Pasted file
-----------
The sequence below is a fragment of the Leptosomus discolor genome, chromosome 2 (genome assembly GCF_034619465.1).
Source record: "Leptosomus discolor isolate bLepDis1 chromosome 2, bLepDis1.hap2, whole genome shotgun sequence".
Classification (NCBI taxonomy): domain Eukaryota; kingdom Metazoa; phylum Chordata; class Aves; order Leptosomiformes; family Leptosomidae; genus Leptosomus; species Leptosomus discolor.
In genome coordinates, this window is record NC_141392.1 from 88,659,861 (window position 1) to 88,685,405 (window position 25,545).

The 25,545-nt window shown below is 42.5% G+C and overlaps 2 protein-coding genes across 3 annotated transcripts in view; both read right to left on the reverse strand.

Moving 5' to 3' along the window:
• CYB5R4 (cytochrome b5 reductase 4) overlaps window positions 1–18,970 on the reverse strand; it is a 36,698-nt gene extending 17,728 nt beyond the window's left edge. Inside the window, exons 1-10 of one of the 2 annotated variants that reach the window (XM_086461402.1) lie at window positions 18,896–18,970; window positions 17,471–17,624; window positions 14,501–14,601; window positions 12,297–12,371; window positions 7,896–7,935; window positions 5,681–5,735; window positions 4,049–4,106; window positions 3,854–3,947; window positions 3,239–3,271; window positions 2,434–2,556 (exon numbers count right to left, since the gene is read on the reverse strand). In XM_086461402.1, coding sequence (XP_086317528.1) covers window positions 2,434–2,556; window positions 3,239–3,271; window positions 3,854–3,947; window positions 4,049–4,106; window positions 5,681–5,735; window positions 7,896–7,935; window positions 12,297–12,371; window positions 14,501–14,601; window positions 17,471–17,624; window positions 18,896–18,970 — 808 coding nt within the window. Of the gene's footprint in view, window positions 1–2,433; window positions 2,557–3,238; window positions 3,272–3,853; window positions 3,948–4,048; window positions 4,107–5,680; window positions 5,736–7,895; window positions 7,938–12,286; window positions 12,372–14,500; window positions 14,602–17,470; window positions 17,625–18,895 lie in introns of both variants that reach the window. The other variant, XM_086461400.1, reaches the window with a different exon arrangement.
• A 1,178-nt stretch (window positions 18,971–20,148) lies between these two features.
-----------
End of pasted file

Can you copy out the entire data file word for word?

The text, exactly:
The sequence below is a fragment of the Leptosomus discolor genome, chromosome 2 (genome assembly GCF_034619465.1).
Source record: "Leptosomus discolor isolate bLepDis1 chromosome 2, bLepDis1.hap2, whole genome shotgun sequence".
Classification (NCBI taxonomy): domain Eukaryota; kingdom Metazoa; phylum Chordata; class Aves; order Leptosomiformes; family Leptosomidae; genus Leptosomus; species Leptosomus discolor.
In genome coordinates, this window is record NC_141392.1 from 88,659,861 (window position 1) to 88,685,405 (window position 25,545).

The 25,545-nt window shown below is 42.5% G+C and overlaps 2 protein-coding genes across 3 annotated transcripts in view; both read right to left on the reverse strand.

Moving 5' to 3' along the window:
• CYB5R4 (cytochrome b5 reductase 4) overlaps window positions 1–18,970 on the reverse strand; it is a 36,698-nt gene extending 17,728 nt beyond the window's left edge. Inside the window, exons 1-10 of one of the 2 annotated variants that reach the window (XM_086461402.1) lie at window positions 18,896–18,970; window positions 17,471–17,624; window positions 14,501–14,601; window positions 12,297–12,371; window positions 7,896–7,935; window positions 5,681–5,735; window positions 4,049–4,106; window positions 3,854–3,947; window positions 3,239–3,271; window positions 2,434–2,556 (exon numbers count right to left, since the gene is read on the reverse strand). In XM_086461402.1, coding sequence (XP_086317528.1) covers window positions 2,434–2,556; window positions 3,239–3,271; window positions 3,854–3,947; window positions 4,049–4,106; window positions 5,681–5,735; window positions 7,896–7,935; window positions 12,297–12,371; window positions 14,501–14,601; window positions 17,471–17,624; window positions 18,896–18,970 — 808 coding nt within the window. Of the gene's footprint in view, window positions 1–2,433; window positions 2,557–3,238; window positions 3,272–3,853; window positions 3,948–4,048; window positions 4,107–5,680; window positions 5,736–7,895; window positions 7,938–12,286; window positions 12,372–14,500; window positions 14,602–17,470; window positions 17,625–18,895 lie in introns of both variants that reach the window. The other variant, XM_086461400.1, reaches the window with a different exon arrangement.
• A 1,178-nt stretch (window positions 18,971–20,148) lies between these two features.